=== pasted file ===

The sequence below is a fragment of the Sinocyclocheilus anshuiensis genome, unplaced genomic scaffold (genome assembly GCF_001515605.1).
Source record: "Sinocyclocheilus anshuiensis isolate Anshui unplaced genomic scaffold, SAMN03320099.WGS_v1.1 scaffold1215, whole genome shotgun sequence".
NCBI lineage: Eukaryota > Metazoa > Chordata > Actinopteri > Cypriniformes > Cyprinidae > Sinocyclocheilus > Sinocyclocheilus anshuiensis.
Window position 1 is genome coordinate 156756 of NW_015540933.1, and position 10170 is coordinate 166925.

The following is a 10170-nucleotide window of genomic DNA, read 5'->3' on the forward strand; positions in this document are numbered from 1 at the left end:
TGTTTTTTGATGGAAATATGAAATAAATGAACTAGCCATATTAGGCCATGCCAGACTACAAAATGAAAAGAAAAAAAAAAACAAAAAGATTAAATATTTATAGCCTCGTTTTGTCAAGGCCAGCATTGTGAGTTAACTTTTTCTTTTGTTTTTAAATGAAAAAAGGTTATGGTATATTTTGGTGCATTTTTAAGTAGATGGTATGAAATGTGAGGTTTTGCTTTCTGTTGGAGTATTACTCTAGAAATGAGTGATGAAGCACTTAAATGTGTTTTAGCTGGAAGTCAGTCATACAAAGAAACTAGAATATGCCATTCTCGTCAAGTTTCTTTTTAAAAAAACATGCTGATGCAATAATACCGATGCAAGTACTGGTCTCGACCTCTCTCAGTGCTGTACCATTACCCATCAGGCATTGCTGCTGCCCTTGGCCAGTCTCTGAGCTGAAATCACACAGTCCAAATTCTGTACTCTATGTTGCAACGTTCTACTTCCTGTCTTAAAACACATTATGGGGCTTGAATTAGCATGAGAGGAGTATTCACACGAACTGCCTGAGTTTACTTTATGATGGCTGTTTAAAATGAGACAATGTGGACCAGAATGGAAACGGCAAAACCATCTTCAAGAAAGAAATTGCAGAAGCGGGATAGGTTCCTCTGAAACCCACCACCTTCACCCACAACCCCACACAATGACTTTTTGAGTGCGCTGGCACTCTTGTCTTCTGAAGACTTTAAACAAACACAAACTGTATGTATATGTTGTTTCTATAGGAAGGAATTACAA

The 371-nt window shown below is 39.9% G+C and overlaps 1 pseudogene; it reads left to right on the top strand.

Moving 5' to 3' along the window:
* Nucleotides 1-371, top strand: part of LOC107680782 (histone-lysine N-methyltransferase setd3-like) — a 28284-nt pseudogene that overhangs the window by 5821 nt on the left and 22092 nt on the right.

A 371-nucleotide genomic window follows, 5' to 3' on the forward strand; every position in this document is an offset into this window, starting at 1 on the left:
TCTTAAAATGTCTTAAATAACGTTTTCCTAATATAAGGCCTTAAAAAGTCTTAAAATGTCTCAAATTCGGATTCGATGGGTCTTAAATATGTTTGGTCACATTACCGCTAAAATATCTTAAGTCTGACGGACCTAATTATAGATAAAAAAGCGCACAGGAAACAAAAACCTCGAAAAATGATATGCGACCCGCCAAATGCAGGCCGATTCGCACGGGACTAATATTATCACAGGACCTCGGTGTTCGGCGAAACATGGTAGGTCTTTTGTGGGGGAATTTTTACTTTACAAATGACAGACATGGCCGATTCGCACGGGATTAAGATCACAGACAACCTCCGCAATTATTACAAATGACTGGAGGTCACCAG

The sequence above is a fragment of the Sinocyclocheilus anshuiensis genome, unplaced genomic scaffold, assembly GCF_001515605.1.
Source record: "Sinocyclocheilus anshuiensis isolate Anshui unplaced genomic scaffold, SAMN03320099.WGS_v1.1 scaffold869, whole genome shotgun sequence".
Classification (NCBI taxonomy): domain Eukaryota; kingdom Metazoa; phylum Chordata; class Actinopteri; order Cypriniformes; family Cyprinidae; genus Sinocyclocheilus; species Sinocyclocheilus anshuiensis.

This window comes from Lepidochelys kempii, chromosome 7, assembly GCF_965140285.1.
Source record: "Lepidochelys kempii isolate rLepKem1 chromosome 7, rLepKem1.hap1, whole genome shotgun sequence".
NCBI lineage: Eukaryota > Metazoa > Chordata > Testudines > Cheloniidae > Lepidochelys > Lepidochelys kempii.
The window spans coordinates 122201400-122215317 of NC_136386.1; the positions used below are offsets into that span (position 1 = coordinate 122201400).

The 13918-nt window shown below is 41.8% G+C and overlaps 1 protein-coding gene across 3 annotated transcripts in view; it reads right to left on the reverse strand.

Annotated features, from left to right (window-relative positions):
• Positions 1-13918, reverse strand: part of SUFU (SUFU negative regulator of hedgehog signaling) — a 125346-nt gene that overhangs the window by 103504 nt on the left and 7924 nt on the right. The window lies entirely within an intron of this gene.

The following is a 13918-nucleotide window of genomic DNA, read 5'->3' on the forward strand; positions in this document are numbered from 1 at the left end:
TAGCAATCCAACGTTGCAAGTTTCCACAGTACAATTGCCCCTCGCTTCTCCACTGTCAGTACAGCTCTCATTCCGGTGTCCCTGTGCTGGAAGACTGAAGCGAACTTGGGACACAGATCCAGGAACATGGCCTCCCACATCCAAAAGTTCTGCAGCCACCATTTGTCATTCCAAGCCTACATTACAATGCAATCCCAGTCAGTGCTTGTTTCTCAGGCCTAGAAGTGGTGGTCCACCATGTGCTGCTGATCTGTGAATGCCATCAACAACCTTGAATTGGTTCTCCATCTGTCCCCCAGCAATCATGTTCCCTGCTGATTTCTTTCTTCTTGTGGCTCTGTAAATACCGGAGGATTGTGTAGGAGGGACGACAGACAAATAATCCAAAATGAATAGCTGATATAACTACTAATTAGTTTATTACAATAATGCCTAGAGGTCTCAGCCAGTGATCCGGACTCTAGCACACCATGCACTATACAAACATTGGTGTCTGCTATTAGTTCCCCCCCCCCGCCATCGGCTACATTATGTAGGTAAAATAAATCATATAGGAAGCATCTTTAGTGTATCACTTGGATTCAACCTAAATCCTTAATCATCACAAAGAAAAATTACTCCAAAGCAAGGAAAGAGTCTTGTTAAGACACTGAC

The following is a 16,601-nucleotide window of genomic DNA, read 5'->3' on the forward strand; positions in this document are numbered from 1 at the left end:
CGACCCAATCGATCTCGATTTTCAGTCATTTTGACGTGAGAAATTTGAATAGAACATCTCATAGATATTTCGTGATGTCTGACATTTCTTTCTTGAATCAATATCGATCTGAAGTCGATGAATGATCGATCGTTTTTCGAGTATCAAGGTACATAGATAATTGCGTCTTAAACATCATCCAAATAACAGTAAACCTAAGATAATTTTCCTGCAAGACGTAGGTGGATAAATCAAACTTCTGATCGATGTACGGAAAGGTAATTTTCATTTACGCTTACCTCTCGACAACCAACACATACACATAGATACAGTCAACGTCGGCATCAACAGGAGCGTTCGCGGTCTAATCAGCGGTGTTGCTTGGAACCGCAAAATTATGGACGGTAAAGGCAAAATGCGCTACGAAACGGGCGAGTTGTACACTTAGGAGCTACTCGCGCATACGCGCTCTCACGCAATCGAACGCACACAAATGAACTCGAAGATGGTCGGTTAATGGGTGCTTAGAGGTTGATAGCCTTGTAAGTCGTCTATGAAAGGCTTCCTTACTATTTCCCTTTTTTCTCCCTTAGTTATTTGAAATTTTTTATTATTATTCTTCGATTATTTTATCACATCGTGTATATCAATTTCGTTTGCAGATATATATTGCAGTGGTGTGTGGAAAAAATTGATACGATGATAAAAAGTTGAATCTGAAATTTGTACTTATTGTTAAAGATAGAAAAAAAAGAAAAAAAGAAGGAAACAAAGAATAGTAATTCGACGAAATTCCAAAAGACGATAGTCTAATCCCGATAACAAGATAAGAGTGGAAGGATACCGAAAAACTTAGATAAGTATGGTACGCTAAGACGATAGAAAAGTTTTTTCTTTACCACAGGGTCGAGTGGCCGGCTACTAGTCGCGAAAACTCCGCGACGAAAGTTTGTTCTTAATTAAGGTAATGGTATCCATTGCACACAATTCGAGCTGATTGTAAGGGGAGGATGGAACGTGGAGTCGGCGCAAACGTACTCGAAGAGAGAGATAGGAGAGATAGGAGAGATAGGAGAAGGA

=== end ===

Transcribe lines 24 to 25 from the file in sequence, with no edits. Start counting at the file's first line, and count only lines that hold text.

The following is a 16,601-nucleotide window of genomic DNA, read 5'->3' on the forward strand; positions in this document are numbered from 1 at the left end:
CGACCCAATCGATCTCGATTTTCAGTCATTTTGACGTGAGAAATTTGAATAGAACATCTCATAGATATTTCGTGATGTCTGACATTTCTTTCTTGAATCAATATCGATCTGAAGTCGATGAATGATCGATCGTTTTTCGAGTATCAAGGTACATAGATAATTGCGTCTTAAACATCATCCAAATAACAGTAAACCTAAGATAATTTTCCTGCAAGACGTAGGTGGATAAATCAAACTTCTGATCGATGTACGGAAAGGTAATTTTCATTTACGCTTACCTCTCGACAACCAACACATACACATAGATACAGTCAACGTCGGCATCAACAGGAGCGTTCGCGGTCTAATCAGCGGTGTTGCTTGGAACCGCAAAATTATGGACGGTAAAGGCAAAATGCGCTACGAAACGGGCGAGTTGTACACTTAGGAGCTACTCGCGCATACGCGCTCTCACGCAATCGAACGCACACAAATGAACTCGAAGATGGTCGGTTAATGGGTGCTTAGAGGTTGATAGCCTTGTAAGTCGTCTATGAAAGGCTTCCTTACTATTTCCCTTTTTTCTCCCTTAGTTATTTGAAATTTTTTATTATTATTCTTCGATTATTTTATCACATCGTGTATATCAATTTCGTTTGCAGATATATATTGCAGTGGTGTGTGGAAAAAATTGATACGATGATAAAAAGTTGAATCTGAAATTTGTACTTATTGTTAAAGATAGAAAAAAAAGAAAAAAAGAAGGAAACAAAGAATAGTAATTCGACGAAATTCCAAAAGACGATAGTCTAATCCCGATAACAAGATAAGAGTGGAAGGATACCGAAAAACTTAGATAAGTATGGTACGCTAAGACGATAGAAAAGTTTTTTCTTTACCACAGGGTCGAGTGGCCGGCTACTAGTCGCGAAAACTCCGCGACGAAAGTTTGTTCTTAATTAAGGTAATGGTATCCATTGCACACAATTCGAGCTGATTGTAAGGGGAGGATGGAACGTGGAGTCGGCGCAAACGTACTCGAAGAGAGAGATAGGAGAGATAGGAGAGATAGGAGAAGGA